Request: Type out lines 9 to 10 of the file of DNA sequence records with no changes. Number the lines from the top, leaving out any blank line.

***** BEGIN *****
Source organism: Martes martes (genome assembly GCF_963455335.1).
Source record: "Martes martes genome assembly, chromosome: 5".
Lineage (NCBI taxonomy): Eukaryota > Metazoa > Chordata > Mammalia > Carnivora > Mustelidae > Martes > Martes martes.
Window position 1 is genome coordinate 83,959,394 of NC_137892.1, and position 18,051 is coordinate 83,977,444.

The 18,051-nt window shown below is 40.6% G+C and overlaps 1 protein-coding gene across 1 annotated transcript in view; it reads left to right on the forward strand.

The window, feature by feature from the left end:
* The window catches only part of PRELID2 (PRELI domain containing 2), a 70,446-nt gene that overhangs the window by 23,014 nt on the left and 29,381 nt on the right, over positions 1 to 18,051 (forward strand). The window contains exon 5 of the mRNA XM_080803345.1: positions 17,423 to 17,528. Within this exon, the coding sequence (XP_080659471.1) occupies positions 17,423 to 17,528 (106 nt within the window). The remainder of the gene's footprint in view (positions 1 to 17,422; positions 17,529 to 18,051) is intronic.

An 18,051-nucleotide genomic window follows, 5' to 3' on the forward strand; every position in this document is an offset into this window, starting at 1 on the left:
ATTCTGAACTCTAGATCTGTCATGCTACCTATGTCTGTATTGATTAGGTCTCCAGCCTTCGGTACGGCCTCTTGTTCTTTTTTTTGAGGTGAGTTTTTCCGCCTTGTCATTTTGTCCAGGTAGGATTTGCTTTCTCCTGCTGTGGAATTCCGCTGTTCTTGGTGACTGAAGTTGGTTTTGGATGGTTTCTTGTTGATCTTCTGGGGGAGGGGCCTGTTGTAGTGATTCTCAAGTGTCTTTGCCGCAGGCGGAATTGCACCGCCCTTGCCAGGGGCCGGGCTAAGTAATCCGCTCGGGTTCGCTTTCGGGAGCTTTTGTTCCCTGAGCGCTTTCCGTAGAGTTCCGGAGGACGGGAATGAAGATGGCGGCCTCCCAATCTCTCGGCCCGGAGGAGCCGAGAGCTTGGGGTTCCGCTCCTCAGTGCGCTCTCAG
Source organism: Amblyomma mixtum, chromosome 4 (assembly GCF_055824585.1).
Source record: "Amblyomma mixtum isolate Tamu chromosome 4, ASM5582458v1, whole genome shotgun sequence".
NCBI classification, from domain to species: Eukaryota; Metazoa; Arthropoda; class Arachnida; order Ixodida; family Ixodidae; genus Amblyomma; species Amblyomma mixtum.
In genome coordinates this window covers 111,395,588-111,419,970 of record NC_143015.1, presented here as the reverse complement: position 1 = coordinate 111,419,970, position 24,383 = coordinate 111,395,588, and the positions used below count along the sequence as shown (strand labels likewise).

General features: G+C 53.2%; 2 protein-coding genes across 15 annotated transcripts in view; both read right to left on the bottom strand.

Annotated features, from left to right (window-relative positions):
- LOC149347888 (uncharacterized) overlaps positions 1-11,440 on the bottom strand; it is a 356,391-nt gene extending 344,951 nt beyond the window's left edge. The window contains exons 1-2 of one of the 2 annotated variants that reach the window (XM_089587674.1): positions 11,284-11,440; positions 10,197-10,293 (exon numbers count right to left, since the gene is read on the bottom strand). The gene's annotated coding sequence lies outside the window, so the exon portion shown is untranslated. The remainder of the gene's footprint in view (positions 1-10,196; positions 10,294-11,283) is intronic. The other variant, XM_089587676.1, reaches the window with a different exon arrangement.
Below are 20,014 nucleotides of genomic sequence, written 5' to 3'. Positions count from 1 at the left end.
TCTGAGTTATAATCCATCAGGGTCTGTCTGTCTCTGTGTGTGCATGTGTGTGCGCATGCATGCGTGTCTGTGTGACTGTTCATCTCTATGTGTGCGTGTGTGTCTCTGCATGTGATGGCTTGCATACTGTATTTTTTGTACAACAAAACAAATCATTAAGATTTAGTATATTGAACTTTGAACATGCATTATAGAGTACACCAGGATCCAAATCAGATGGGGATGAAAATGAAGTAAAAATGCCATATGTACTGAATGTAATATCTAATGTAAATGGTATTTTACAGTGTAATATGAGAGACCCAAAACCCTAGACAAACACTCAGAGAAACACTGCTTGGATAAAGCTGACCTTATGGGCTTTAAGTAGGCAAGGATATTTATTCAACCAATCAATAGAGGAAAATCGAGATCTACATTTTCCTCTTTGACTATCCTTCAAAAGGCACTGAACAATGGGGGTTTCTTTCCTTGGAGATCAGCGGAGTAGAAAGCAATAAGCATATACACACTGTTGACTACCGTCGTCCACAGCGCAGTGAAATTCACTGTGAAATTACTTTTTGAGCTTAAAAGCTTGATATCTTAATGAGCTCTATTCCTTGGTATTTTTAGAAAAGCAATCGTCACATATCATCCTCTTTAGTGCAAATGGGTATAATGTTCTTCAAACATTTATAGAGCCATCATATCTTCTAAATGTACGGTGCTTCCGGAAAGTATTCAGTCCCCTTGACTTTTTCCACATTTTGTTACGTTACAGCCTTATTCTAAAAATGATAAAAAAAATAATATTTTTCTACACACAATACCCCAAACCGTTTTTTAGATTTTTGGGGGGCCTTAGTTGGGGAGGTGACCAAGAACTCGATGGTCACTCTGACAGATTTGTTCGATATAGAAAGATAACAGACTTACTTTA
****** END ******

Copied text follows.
ATTCTGAACTCTAGATCTGTCATGCTACCTATGTCTGTATTGATTAGGTCTCCAGCCTTCGGTACGGCCTCTTGTTCTTTTTTTTGAGGTGAGTTTTTCCGCCTTGTCATTTTGTCCAGGTAGGATTTGCTTTCTCCTGCTGTGGAATTCCGCTGTTCTTGGTGACTGAAGTTGGTTTTGGATGGTTTCTTGTTGATCTTCTGGGGGAGGGGCCTGTTGTAGTGATTCTCAAGTGTCTTTGCCGCAGGCGGAATTGCACCGCCCTTGCCAGGGGCCGGGCTAAGTAATCCGCTCGGGTTCGCTTTCGGGAGCTTTTGTTCCCTGAGCGCTTTCCGTAGAGTTCCGGAGGACGGGAATGAAGATGGCGGCCTCCCAATCTCTCGGCCCGGAGGAGCCGAGAGCTTGGGGTTCCGCTCCTCAGTGCGCTCTCAG
Source organism: Amblyomma mixtum, chromosome 4 (assembly GCF_055824585.1).